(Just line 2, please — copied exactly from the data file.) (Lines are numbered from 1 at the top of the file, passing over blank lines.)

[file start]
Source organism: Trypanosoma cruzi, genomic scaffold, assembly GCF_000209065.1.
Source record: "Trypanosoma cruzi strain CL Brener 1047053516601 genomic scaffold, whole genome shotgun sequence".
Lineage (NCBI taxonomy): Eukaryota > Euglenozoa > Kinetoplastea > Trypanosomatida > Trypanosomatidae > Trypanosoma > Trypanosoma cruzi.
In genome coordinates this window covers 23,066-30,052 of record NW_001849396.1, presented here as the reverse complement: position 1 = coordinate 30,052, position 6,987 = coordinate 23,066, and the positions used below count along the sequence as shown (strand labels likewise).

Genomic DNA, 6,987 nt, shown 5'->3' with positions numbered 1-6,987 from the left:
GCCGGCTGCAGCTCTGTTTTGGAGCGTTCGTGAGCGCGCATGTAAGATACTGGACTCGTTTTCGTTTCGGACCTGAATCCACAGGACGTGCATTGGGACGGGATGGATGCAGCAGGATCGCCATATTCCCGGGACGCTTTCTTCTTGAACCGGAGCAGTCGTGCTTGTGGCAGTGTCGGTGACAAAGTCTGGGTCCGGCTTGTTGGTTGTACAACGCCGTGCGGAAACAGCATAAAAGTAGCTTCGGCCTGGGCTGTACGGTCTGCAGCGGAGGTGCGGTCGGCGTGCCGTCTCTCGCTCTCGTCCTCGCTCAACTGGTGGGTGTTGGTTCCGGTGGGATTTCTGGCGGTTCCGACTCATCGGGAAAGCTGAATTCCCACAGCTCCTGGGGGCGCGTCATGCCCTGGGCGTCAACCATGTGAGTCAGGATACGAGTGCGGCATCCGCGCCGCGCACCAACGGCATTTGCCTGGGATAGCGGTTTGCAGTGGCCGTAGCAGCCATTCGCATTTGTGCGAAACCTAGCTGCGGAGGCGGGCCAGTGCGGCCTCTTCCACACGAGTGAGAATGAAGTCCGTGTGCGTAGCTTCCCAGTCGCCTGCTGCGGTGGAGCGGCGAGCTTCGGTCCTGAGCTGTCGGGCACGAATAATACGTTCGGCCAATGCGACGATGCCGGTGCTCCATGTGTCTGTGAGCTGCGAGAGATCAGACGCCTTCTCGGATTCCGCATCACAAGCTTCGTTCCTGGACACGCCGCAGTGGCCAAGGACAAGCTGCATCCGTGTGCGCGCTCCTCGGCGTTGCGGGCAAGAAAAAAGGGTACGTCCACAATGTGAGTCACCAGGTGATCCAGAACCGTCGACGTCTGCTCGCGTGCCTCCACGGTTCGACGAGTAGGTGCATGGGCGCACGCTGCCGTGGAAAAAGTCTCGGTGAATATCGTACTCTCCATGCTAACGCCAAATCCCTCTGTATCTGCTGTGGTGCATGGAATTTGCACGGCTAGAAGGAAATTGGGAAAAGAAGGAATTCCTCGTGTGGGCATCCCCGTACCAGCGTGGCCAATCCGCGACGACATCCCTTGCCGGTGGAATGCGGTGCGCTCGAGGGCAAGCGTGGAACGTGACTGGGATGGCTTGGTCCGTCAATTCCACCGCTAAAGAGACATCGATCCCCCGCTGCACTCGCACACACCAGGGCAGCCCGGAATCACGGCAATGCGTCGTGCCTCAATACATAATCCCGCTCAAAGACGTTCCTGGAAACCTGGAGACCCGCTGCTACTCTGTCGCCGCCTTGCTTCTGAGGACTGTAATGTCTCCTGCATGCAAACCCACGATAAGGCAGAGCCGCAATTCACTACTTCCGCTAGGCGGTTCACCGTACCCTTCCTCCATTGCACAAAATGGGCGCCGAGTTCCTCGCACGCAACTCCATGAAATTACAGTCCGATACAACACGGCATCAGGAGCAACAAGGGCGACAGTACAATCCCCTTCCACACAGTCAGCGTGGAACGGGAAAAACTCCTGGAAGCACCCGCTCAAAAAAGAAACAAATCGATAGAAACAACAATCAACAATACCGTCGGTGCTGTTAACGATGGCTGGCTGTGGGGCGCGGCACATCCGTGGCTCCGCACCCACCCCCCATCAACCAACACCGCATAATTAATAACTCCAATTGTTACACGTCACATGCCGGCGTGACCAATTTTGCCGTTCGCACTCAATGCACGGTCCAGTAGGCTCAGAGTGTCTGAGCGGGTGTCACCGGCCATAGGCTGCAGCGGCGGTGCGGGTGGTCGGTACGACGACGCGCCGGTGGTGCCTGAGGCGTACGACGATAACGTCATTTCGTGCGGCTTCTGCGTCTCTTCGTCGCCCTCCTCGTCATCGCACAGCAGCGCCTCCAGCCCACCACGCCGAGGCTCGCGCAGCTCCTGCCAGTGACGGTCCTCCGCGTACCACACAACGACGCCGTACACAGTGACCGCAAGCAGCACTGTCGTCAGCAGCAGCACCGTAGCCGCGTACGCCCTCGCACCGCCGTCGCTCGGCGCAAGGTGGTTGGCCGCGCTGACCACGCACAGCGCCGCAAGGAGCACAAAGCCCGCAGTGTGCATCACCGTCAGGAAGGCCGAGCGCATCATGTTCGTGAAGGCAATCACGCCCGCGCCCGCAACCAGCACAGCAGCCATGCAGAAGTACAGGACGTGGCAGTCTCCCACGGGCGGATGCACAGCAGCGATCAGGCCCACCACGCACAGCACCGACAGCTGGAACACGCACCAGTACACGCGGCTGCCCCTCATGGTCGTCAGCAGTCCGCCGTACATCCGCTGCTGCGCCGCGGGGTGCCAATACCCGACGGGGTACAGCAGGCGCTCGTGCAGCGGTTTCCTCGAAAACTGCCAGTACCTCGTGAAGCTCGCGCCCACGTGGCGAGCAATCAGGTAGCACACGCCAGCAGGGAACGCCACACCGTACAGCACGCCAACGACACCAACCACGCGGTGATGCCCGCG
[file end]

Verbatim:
Source record: "Trypanosoma cruzi strain CL Brener 1047053516601 genomic scaffold, whole genome shotgun sequence".